The United States is providing an additional $20 million to Europe to aid international efforts to respond to the migrant crisis.
The State Department issued a statement Monday, saying the money will support the U.N. and the International Federation of Red Cross/Red Crescent Societies in providing protection, shelter and other types of assistance throughout Europe.
The new funding announcement will bring the United States' total humanitarian aid contributions for the migrant crisis to almost $44 million since it started last year. Around $17.5 million will be used to help implement the United Nations High Commissioner for Refugees (UNHCR) Regional Refugee and Migrant Response Plan for Europe.
Specifically, the money will be used to create arrangements and manage newly arrived migrants, enhance counseling, and increase communication between governments and migrants on how to migrate legally.
The rest, about $2.5 million, will be used for Greece's recent emergency appeal and for migrant women and girls in southeastern Europe. It will be used to provide authorities in Greece with rape kits and help to prevent and respond to gender-based violence throughout the region.
The announcement comes just a week after the European Union and Turkey reached what leaders on both sides called a "landmark agreement" to deal with migrants who have illegally entered Greece through Syria and elsewhere.
The deal, which took effect March 28, will see all migrants who entered Greece illegally sent to Turkey after they are registered and their claims for asylum in Europe are considered. For its part, the EU will resettle thousands of migrants who fled Turkey and legally sought refuge across its 28 member states.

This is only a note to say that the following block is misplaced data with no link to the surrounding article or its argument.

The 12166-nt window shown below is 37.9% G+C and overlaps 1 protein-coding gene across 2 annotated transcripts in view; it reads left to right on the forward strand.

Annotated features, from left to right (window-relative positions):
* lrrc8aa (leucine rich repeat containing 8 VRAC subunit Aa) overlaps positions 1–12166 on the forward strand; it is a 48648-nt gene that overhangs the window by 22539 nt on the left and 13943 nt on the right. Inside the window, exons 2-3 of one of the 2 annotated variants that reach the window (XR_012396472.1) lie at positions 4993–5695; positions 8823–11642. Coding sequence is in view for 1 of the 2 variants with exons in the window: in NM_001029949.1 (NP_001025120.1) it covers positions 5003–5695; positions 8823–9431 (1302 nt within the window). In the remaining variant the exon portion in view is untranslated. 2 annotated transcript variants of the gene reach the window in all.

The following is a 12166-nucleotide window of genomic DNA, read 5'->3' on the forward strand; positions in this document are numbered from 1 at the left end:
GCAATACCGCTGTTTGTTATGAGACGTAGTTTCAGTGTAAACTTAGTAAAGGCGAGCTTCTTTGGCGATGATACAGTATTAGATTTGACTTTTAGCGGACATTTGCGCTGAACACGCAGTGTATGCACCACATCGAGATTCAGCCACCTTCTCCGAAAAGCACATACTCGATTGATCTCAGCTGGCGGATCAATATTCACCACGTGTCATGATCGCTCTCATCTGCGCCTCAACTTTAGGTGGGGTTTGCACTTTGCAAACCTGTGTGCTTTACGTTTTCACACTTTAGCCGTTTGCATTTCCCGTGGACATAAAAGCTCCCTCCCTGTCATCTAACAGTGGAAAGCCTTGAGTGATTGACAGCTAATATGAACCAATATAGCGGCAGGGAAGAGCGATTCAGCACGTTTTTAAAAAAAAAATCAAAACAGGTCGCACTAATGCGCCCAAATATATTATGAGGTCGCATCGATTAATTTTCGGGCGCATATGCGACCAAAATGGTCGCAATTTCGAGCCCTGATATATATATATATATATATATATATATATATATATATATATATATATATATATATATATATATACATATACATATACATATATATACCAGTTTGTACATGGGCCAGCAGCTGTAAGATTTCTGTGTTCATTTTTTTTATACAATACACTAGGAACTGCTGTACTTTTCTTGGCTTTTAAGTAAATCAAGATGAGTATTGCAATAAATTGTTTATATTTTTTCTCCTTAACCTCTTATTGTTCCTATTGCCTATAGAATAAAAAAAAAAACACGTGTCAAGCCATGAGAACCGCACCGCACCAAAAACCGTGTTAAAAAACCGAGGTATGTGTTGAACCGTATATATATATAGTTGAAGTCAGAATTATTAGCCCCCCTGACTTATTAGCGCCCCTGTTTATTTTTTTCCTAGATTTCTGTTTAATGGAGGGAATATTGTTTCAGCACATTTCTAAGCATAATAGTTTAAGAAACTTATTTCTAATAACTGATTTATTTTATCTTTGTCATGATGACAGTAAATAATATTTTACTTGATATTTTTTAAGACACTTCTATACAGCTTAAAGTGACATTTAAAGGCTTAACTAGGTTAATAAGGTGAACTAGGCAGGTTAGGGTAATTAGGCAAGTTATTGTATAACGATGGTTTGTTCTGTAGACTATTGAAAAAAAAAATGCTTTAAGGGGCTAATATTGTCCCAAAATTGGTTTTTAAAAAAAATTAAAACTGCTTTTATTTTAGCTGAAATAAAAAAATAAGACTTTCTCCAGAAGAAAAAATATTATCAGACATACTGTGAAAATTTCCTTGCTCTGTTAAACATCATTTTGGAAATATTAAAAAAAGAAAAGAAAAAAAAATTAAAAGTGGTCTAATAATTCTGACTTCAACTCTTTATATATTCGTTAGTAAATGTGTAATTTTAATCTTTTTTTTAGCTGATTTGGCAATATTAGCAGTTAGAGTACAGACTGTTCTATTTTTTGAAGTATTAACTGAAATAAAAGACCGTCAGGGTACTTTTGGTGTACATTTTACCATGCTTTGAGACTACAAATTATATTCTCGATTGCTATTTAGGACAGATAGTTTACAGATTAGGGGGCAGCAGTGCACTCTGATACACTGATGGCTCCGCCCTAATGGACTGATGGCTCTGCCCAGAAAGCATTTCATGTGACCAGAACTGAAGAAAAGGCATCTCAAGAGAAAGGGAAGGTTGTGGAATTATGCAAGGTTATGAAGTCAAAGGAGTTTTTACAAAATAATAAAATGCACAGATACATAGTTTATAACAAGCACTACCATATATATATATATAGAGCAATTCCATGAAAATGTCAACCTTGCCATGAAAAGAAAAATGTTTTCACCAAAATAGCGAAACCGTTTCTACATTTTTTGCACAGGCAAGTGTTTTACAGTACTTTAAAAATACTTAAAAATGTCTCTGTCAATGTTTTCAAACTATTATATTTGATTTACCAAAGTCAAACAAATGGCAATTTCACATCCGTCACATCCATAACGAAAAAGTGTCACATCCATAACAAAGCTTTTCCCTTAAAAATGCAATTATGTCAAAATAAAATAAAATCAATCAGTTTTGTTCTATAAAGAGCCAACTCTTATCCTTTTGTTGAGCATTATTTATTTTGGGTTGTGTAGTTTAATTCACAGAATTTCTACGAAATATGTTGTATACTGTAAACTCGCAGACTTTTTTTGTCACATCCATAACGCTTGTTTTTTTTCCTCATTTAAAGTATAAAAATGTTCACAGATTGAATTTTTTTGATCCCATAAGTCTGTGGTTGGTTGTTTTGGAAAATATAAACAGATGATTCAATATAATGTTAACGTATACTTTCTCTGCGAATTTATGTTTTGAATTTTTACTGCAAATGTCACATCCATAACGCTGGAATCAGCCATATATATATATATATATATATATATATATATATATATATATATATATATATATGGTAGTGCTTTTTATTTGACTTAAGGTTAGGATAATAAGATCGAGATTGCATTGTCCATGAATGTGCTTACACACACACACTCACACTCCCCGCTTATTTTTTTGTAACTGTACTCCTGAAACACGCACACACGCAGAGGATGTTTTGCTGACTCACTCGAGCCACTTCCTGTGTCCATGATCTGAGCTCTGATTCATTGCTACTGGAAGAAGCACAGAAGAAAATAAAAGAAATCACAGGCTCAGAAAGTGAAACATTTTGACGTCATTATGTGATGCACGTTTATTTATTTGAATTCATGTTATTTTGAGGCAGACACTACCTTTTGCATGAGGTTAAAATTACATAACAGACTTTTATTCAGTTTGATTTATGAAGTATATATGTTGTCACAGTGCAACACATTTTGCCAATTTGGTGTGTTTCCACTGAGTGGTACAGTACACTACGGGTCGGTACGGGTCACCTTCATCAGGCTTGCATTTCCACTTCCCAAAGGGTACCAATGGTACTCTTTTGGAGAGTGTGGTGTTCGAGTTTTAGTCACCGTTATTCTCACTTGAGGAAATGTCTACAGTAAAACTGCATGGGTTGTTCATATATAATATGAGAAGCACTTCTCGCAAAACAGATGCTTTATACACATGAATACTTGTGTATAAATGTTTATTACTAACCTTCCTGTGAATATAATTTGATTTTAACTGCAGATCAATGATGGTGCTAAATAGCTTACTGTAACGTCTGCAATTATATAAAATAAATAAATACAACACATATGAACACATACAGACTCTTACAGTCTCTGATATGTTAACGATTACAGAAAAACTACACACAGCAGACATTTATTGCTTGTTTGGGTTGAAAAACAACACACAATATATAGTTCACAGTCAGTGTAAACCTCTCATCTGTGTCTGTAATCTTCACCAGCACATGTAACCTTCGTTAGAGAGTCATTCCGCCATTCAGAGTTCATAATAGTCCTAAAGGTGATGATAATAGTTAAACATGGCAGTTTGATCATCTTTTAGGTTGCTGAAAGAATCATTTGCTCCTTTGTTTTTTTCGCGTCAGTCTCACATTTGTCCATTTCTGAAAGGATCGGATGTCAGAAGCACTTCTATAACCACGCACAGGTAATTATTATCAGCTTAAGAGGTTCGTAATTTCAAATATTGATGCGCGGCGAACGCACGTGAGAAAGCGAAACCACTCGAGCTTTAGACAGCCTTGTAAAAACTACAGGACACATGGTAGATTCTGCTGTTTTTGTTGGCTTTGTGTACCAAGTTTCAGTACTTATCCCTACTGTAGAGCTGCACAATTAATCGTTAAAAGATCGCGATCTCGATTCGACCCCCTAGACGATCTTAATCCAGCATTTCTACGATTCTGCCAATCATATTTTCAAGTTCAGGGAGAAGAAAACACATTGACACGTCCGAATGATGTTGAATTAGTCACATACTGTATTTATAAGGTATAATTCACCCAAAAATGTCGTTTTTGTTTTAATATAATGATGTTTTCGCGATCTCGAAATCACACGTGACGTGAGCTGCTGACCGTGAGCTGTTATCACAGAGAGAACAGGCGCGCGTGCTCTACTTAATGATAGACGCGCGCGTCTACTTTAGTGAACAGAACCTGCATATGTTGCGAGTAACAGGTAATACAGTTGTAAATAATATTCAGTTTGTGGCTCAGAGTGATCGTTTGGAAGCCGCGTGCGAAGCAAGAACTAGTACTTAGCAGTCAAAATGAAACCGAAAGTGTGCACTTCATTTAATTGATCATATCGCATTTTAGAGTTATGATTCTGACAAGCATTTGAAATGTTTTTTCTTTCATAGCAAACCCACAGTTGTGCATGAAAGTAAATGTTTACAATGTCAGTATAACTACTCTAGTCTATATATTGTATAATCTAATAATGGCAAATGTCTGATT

FILE - Syrian refugees and other migrants struggle to get dry food during aid distribution by municipality workers on the Greek island of Kos, Aug. 14, 2015.
Turkey, which already shelters around 3 million Syrian refugees, will receive close to $6.7 billion to help deal with the crisis if it can meet a number of preconditions outlined in the deal.
‘Flawed, illegal and immoral’
While most Turkish and EU leaders lauded the deal as a way to help stem the tide of the worst refugee crisis since World War II, critics say it uses the migrants as political pawns.
Amnesty International called Turkey an unsafe country for migrants and said the plan to return asylum-seekers would turn out to be "flawed, illegal and immoral." Belgian Prime Minister Charles Michel accused Turkey of blackmail.
The UNHCR, which was not a part of the EU-Turkey deal, also expressed concerns over the agreement, saying that it does not safeguard the rights of those seeking asylum. The UNHCR had been assisting Greek authorities by receiving, assisting and registering new migrants, but said last week it would discontinue those operations.
"Whether or not it violates anything is still to be judged upon implementation. … All we can say today is that those safeguards are not in place," Melissa Fleming, a UNHCR spokeswoman, told VOA.
So far, more than 1.2 million migrants have traveled to Europe — most through Greece and Italy — seeking asylum since the crisis began in January 2015. Thousands of others have drowned attempting to cross the dangerous Mediterranean Sea.
The United States has resettled around 2,200 Syrian refugees since the conflict in Syria began in 2011. The Obama administration has announced its commitment to resettling at least 10,000 Syrian refugees in the U.S.